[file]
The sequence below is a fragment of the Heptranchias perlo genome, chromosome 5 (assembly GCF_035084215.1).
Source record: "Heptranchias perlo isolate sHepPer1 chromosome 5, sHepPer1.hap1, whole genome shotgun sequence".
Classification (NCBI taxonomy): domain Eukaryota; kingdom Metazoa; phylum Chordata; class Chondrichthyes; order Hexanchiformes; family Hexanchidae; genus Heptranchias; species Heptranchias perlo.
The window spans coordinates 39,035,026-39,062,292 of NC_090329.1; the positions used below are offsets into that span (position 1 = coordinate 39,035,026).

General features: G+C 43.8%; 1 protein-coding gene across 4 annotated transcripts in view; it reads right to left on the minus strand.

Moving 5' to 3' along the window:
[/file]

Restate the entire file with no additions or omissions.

The sequence below is a fragment of the Heptranchias perlo genome, chromosome 5 (assembly GCF_035084215.1).
Source record: "Heptranchias perlo isolate sHepPer1 chromosome 5, sHepPer1.hap1, whole genome shotgun sequence".
Classification (NCBI taxonomy): domain Eukaryota; kingdom Metazoa; phylum Chordata; class Chondrichthyes; order Hexanchiformes; family Hexanchidae; genus Heptranchias; species Heptranchias perlo.
The window spans coordinates 39,035,026-39,062,292 of NC_090329.1; the positions used below are offsets into that span (position 1 = coordinate 39,035,026).

General features: G+C 43.8%; 1 protein-coding gene across 4 annotated transcripts in view; it reads right to left on the minus strand.

Moving 5' to 3' along the window: